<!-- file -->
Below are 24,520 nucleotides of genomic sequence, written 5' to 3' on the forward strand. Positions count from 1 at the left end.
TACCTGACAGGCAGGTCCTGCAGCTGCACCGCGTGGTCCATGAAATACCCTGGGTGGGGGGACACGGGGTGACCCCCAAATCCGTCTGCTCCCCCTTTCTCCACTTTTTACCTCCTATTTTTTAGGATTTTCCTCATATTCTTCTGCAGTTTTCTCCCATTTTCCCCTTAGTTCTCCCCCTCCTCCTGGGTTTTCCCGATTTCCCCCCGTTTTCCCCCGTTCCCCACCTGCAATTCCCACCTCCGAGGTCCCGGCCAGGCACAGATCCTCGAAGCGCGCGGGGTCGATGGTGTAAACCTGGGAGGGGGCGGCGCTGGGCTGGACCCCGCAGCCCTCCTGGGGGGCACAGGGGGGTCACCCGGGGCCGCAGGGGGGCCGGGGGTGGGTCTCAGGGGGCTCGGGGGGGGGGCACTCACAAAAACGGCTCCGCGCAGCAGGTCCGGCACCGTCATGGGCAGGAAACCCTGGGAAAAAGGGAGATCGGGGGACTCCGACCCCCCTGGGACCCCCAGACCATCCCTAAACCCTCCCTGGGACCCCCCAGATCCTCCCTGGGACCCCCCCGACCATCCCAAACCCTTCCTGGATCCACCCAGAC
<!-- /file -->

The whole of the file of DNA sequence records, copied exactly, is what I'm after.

Below are 24,520 nucleotides of genomic sequence, written 5' to 3' on the forward strand. Positions count from 1 at the left end.
TACCTGACAGGCAGGTCCTGCAGCTGCACCGCGTGGTCCATGAAATACCCTGGGTGGGGGGACACGGGGTGACCCCCAAATCCGTCTGCTCCCCCTTTCTCCACTTTTTACCTCCTATTTTTTAGGATTTTCCTCATATTCTTCTGCAGTTTTCTCCCATTTTCCCCTTAGTTCTCCCCCTCCTCCTGGGTTTTCCCGATTTCCCCCCGTTTTCCCCCGTTCCCCACCTGCAATTCCCACCTCCGAGGTCCCGGCCAGGCACAGATCCTCGAAGCGCGCGGGGTCGATGGTGTAAACCTGGGAGGGGGCGGCGCTGGGCTGGACCCCGCAGCCCTCCTGGGGGGCACAGGGGGGTCACCCGGGGCCGCAGGGGGGCCGGGGGTGGGTCTCAGGGGGCTCGGGGGGGGGGCACTCACAAAAACGGCTCCGCGCAGCAGGTCCGGCACCGTCATGGGCAGGAAACCCTGGGAAAAAGGGAGATCGGGGGACTCCGACCCCCCTGGGACCCCCAGACCATCCCTAAACCCTCCCTGGGACCCCCCAGATCCTCCCTGGGACCCCCCCGACCATCCCAAACCCTTCCTGGATCCACCCAGAC